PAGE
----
No one needs a book to succeed anywhere near as badly as its author. And yet, once the book is written and delivered to a traditional publisher, all control over every aspect of the subsequent process is taken over by the people who have the least stake in its success.
Make any sense to you?
It’s because this traditional business model didn’t make any sense to the writers that the coming of Kindle-Direct, Smashwords and PubIt led to such a complete revolution and the rise of indie publishing. Many authors could see the system was broken from their point of view, and when they were offered an alternative they grabbed it. The people with the biggest stake in a book were back in control of its destiny.
We’ve all seen how books now flow into the hands of readers in a way that was unimaginable five years ago. The gatekeepers are gone and the doors have been blown wide open - the slush-pile has moved from the in-tray of editors and agents, got itself a cover and a blurb and is now available online for the princely sum of 99c a pop. Or it’s free.
Unfortunately, even if the notion of validation by the traditional gatekeepers was just smart business by big corporations, it still leaves us with the original problem. How do we decide what’s worth reading? It was hard enough when there was just the books laid out for us on the front tables of the big stores by the big publishers, but who validates our choices now...?
The new validators are the people who should have had the job in the first place – the readers. Perhaps that’s why we are all fast ceasing to care about books getting the imprimatur of a publisher’s imprint. An endorsement of quality no longer needs to come from an editor in New York or London; it can come from five stars on My Reading Room. It can come when a complete stranger living several thousand miles away takes the trouble to write and post a four paragraph, five star review of your book on Amazon or B&N.com.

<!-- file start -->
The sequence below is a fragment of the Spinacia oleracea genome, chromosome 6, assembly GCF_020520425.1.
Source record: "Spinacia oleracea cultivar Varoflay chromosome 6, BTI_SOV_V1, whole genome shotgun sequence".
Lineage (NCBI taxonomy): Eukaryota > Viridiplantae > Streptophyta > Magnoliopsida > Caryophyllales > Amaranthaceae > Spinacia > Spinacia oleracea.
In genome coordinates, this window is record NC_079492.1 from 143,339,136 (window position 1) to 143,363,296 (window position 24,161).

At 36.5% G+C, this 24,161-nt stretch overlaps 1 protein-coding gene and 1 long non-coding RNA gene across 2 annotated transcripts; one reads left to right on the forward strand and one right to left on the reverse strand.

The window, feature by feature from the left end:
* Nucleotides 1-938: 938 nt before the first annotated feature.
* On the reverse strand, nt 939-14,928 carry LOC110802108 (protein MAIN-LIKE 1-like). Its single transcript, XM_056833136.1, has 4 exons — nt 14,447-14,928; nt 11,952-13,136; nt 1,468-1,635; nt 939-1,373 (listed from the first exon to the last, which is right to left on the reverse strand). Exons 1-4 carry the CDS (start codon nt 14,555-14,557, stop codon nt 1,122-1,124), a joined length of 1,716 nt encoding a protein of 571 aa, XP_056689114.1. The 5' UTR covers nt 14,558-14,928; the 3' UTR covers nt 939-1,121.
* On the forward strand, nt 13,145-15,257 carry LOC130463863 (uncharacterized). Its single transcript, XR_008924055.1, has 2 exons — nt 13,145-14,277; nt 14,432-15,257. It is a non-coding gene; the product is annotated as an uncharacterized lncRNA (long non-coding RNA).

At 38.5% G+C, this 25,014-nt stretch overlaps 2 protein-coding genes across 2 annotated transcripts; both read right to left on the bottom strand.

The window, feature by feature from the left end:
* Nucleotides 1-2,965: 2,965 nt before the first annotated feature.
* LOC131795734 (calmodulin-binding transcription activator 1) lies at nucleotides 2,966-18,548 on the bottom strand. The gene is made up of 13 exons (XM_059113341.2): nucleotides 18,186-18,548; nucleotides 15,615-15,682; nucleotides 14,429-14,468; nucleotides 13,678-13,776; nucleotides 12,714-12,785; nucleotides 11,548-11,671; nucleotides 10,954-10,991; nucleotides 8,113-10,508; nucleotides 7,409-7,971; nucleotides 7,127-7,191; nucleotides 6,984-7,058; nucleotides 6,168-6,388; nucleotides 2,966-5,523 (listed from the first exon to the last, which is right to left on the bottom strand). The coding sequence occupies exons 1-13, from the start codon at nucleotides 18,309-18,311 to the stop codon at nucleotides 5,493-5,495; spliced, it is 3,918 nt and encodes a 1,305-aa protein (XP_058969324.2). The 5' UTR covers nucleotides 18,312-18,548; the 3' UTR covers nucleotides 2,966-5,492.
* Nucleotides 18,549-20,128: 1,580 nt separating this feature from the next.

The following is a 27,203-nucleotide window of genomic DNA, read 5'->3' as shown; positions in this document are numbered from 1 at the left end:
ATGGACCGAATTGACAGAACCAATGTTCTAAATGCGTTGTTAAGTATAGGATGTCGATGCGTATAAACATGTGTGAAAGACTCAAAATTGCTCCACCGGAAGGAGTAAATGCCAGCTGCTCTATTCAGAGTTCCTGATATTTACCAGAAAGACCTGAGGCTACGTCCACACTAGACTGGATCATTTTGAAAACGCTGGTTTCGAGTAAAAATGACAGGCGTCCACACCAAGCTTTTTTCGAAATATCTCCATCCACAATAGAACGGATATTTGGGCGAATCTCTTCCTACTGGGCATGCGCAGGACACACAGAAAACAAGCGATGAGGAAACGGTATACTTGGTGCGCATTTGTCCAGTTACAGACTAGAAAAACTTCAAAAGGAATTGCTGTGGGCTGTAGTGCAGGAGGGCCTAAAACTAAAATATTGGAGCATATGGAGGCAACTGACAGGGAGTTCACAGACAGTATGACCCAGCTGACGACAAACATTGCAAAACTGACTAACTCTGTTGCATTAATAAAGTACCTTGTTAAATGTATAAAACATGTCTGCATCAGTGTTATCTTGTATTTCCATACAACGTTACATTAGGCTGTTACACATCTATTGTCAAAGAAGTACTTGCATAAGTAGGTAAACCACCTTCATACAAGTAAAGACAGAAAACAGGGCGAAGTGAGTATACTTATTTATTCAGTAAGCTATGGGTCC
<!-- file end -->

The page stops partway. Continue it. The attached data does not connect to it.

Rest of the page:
Personally, I’m very comfortable with that shift. I’m no longer looking for approval from New York or London. However, after the talk in Portsmouth, I have to recognise that some writers still feel it’s important. The beauty of the current situation is that writers and readers have a choice – validation? Find it where you look for it.
Mark Chisnell is the author of the Kindle chart-topping thrillers - The Defector and The Wrecking Crew - as well as award-winning works of non-fiction. He's a sometime professional racing sailor and also works as a broadcaster and journalist, writing for some of the world’s leading magazines and newspapers, including Esquire and the Guardian.
Free ebook - Today only
Mark is giving away his newest book, The Fulcrum Files for free today. Here is more information on the book:
The young Ben Clayton was one of Britain’s brightest boxing prospects, until the day he slammed a left hook into a fragile chin. Sickened by the consequences he turned away from the ring, found solace in the arms of the beautiful Lucy Kirk and looked for new challenges.
On the 7th March 1936, after almost two decades of peace in Europe, Hitler ordered the German Army back into the Rhineland. It was a direct challenge to Britain and France. Still unnerved by the toll of the Great War, the politicians dithered. The French Army stayed in its barracks, while the aristocratic British elite looked on from their country retreats.
History teetered on a knife edge, but the spymasters were busy.
Just one man could make the difference between war and peace, victory or defeat. And that man was Ben Clayton. Thrown into the maelstrom of plot and counter-plot, Ben must battle not just to survive, but to protect all that he loves and holds most dear.
Mark Chisnell’s thrillers include The Defector - a top download in the UK Kindle free eBook chart for over two weeks, subsequently charting in the Top 100 paid list. The Wrecking Crew was the sequel, and both books are regulars in the UK Spy Thriller charts.
Find it today on Amazon for free: http://www.amazon.com/The-Fulcrum-Files-ebook/dp/B0074HGO4S/